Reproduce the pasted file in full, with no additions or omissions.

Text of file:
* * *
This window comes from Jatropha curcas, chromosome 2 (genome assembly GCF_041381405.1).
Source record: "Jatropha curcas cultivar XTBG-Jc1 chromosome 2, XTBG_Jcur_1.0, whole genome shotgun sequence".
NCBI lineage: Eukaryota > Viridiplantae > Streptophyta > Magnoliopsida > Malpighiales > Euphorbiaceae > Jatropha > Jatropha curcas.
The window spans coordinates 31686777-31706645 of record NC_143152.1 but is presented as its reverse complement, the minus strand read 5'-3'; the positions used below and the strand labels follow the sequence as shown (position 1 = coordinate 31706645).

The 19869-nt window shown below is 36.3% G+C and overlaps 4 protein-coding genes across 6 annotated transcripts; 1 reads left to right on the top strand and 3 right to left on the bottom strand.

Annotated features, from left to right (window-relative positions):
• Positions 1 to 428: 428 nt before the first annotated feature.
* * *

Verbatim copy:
This window comes from Jatropha curcas, chromosome 2 (genome assembly GCF_041381405.1).
Source record: "Jatropha curcas cultivar XTBG-Jc1 chromosome 2, XTBG_Jcur_1.0, whole genome shotgun sequence".
NCBI lineage: Eukaryota > Viridiplantae > Streptophyta > Magnoliopsida > Malpighiales > Euphorbiaceae > Jatropha > Jatropha curcas.
The window spans coordinates 31686777-31706645 of record NC_143152.1 but is presented as its reverse complement, the minus strand read 5'-3'; the positions used below and the strand labels follow the sequence as shown (position 1 = coordinate 31706645).

The 19869-nt window shown below is 36.3% G+C and overlaps 4 protein-coding genes across 6 annotated transcripts; 1 reads left to right on the top strand and 3 right to left on the bottom strand.

Annotated features, from left to right (window-relative positions):
• Positions 1 to 428: 428 nt before the first annotated feature.